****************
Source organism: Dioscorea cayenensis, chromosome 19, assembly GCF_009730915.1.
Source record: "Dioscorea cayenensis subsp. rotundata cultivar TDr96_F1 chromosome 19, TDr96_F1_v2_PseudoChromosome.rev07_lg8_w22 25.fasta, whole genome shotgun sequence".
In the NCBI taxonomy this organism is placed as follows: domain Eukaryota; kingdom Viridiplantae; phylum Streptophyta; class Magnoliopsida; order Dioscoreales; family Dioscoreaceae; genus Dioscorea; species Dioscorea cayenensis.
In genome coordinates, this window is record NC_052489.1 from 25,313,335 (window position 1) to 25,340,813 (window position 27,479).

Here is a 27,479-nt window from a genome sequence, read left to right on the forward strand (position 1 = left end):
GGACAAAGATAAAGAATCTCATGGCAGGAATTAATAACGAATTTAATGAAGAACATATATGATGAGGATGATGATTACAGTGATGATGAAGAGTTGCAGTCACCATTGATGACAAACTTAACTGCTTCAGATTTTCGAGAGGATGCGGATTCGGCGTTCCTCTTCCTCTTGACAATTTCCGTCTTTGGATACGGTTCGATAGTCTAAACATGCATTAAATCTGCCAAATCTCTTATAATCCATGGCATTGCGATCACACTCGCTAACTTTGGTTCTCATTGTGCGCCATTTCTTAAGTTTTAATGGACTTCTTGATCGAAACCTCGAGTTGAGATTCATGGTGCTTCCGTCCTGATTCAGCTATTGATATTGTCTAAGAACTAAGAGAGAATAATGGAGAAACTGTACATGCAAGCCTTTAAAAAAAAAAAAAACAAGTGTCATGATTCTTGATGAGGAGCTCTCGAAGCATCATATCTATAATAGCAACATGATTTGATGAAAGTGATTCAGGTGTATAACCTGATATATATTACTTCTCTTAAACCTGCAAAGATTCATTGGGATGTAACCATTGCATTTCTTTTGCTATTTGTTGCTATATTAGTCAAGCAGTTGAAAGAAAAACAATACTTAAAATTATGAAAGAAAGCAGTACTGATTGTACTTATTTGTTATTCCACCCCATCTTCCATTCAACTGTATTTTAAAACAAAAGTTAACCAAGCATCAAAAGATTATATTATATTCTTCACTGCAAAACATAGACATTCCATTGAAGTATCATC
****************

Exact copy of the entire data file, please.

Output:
Source organism: Dioscorea cayenensis, chromosome 19, assembly GCF_009730915.1.
Source record: "Dioscorea cayenensis subsp. rotundata cultivar TDr96_F1 chromosome 19, TDr96_F1_v2_PseudoChromosome.rev07_lg8_w22 25.fasta, whole genome shotgun sequence".
In the NCBI taxonomy this organism is placed as follows: domain Eukaryota; kingdom Viridiplantae; phylum Streptophyta; class Magnoliopsida; order Dioscoreales; family Dioscoreaceae; genus Dioscorea; species Dioscorea cayenensis.
In genome coordinates, this window is record NC_052489.1 from 25,313,335 (window position 1) to 25,340,813 (window position 27,479).

Here is a 27,479-nt window from a genome sequence, read left to right on the forward strand (position 1 = left end):
GGACAAAGATAAAGAATCTCATGGCAGGAATTAATAACGAATTTAATGAAGAACATATATGATGAGGATGATGATTACAGTGATGATGAAGAGTTGCAGTCACCATTGATGACAAACTTAACTGCTTCAGATTTTCGAGAGGATGCGGATTCGGCGTTCCTCTTCCTCTTGACAATTTCCGTCTTTGGATACGGTTCGATAGTCTAAACATGCATTAAATCTGCCAAATCTCTTATAATCCATGGCATTGCGATCACACTCGCTAACTTTGGTTCTCATTGTGCGCCATTTCTTAAGTTTTAATGGACTTCTTGATCGAAACCTCGAGTTGAGATTCATGGTGCTTCCGTCCTGATTCAGCTATTGATATTGTCTAAGAACTAAGAGAGAATAATGGAGAAACTGTACATGCAAGCCTTTAAAAAAAAAAAAAACAAGTGTCATGATTCTTGATGAGGAGCTCTCGAAGCATCATATCTATAATAGCAACATGATTTGATGAAAGTGATTCAGGTGTATAACCTGATATATATTACTTCTCTTAAACCTGCAAAGATTCATTGGGATGTAACCATTGCATTTCTTTTGCTATTTGTTGCTATATTAGTCAAGCAGTTGAAAGAAAAACAATACTTAAAATTATGAAAGAAAGCAGTACTGATTGTACTTATTTGTTATTCCACCCCATCTTCCATTCAACTGTATTTTAAAACAAAAGTTAACCAAGCATCAAAAGATTATATTATATTCTTCACTGCAAAACATAGACATTCCATTGAAGTATCATC